No, not at the low ketone body levels observed in KEN™. Ketone bodies and the resultant acidosis become dangerous only with the high levels observed in patients with inadequate insulin response, as in uncompensated diabetes. Non-diabetics with intact insulin response do not reach the high levels of ketone bodies seen in diabetics and diabetic ketoacidosis (DKA).
An increase in blood ketone bodies, ketonemia, is observed whenever body fat is catabolized. When the catabolism of fat is slow, the increase in ketone bodies is slight. When the catabolism of fat is rapid, the increase in ketone bodies is significant and metabolic acidosis occurs. In the normal non-diabietic patient, ketonemia stimulates insulin production, slowing the mobilization of fat and preventing ketonemia from rising dangerously. The ketonemia becomes dangerous only when it occurs in patients with reduced insulin response, as in uncompensated diabetes. The slight ketonemia of KEN™ is helpful during the weight loss program because it reduces the appetite for food and so increases patient tolerance of the KEN™ fast.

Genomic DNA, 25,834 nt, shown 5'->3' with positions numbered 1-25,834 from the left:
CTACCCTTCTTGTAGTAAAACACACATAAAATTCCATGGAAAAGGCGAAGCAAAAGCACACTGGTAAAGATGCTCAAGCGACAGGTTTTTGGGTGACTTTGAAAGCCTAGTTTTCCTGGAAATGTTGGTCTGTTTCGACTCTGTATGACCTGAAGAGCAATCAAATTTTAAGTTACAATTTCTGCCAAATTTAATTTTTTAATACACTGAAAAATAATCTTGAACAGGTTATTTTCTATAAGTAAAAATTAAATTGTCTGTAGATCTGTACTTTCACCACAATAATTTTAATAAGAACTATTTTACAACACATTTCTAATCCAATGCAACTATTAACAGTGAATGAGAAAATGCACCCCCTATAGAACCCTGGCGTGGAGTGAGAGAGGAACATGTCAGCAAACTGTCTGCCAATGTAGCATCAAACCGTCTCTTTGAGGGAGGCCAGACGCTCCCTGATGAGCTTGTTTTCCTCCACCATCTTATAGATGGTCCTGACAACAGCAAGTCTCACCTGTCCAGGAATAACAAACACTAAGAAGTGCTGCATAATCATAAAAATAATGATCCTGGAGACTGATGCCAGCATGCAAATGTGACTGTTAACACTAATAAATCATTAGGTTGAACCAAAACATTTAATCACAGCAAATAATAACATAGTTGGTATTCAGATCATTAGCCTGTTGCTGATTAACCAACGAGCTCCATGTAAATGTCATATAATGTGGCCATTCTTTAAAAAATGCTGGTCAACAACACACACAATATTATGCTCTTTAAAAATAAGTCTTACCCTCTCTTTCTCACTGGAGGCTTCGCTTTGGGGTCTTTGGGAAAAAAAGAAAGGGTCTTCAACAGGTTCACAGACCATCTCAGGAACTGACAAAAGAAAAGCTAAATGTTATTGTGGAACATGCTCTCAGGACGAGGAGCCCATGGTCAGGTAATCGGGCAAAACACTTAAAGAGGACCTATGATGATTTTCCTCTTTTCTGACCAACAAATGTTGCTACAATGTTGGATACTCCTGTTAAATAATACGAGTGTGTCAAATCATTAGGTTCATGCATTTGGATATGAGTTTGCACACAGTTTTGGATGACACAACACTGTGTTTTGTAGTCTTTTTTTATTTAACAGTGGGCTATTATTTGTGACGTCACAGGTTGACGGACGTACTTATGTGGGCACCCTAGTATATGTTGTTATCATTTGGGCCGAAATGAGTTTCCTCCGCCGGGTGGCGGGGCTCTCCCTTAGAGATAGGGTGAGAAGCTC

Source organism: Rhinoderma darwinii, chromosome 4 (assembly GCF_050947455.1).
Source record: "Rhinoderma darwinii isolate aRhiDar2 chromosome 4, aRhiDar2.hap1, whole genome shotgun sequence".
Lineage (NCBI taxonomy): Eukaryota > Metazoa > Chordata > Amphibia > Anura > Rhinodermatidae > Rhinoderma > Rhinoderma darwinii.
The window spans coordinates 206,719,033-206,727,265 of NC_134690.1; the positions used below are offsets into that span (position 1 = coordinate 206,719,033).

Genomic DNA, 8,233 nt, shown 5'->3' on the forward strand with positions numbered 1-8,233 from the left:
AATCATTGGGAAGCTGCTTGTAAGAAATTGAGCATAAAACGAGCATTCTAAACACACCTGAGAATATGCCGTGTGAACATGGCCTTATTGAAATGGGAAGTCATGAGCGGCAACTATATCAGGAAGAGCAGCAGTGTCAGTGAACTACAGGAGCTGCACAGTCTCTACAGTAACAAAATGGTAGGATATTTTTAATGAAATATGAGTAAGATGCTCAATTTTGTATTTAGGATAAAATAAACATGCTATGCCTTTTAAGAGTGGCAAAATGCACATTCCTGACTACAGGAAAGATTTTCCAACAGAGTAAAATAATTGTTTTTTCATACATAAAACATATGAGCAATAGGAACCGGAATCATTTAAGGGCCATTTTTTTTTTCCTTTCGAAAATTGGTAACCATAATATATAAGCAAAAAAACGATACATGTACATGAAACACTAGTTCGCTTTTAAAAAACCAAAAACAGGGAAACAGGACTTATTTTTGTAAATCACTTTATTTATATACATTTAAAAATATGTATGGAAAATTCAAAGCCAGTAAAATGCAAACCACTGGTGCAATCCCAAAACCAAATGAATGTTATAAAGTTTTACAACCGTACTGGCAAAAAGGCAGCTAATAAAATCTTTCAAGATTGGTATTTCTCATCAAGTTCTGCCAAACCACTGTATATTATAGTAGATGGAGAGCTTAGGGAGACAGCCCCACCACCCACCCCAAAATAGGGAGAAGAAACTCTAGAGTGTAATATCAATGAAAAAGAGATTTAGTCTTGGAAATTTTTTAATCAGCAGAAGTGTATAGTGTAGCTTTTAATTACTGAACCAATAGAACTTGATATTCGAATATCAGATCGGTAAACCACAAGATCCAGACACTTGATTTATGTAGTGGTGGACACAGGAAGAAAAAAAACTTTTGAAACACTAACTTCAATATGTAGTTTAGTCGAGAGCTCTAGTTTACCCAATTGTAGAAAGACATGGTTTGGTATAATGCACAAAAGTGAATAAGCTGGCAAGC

Prolonged ketogenic diets are used safely in refractory epileptic patients. In such cases there is no risk to health and brain activity, such as cognitive abilities or task performance, such as driving a car.